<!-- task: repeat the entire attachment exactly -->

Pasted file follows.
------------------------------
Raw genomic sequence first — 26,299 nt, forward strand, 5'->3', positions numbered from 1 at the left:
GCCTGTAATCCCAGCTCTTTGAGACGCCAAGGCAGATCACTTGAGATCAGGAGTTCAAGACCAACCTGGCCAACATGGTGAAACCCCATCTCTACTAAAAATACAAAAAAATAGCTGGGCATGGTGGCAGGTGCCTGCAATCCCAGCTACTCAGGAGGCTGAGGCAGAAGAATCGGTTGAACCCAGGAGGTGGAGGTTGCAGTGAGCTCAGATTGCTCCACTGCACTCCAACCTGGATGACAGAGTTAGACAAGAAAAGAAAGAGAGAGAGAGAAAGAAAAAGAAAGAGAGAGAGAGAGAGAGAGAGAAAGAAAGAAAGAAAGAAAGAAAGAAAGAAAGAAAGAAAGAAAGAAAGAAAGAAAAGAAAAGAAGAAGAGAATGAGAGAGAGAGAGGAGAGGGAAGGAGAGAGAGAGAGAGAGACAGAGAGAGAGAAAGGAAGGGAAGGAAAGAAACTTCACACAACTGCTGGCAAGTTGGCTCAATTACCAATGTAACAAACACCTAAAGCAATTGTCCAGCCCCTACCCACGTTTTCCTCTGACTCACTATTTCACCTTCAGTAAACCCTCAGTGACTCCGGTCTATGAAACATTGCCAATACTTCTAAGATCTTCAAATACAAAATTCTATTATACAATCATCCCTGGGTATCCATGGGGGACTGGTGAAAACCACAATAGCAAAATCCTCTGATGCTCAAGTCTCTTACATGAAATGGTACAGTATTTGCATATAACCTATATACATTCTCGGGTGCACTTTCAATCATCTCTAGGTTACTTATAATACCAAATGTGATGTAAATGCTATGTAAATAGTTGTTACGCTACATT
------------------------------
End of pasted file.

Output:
Raw genomic sequence first — 26,299 nt, forward strand, 5'->3', positions numbered from 1 at the left:
GCCTGTAATCCCAGCTCTTTGAGACGCCAAGGCAGATCACTTGAGATCAGGAGTTCAAGACCAACCTGGCCAACATGGTGAAACCCCATCTCTACTAAAAATACAAAAAAATAGCTGGGCATGGTGGCAGGTGCCTGCAATCCCAGCTACTCAGGAGGCTGAGGCAGAAGAATCGGTTGAACCCAGGAGGTGGAGGTTGCAGTGAGCTCAGATTGCTCCACTGCACTCCAACCTGGATGACAGAGTTAGACAAGAAAAGAAAGAGAGAGAGAGAAAGAAAAAGAAAGAGAGAGAGAGAGAGAGAGAGAAAGAAAGAAAGAAAGAAAGAAAGAAAGAAAGAAAGAAAGAAAGAAAGAAAGAAAAGAAAAGAAGAAGAGAATGAGAGAGAGAGAGGAGAGGGAAGGAGAGAGAGAGAGAGAGACAGAGAGAGAGAAAGGAAGGGAAGGAAAGAAACTTCACACAACTGCTGGCAAGTTGGCTCAATTACCAATGTAACAAACACCTAAAGCAATTGTCCAGCCCCTACCCACGTTTTCCTCTGACTCACTATTTCACCTTCAGTAAACCCTCAGTGACTCCGGTCTATGAAACATTGCCAATACTTCTAAGATCTTCAAATACAAAATTCTATTATACAATCATCCCTGGGTATCCATGGGGGACTGGTGAAAACCACAATAGCAAAATCCTCTGATGCTCAAGTCTCTTACATGAAATGGTACAGTATTTGCATATAACCTATATACATTCTCGGGTGCACTTTCAATCATCTCTAGGTTACTTATAATACCAAATGTGATGTAAATGCTATGTAAATAGTTGTTACGCTACATT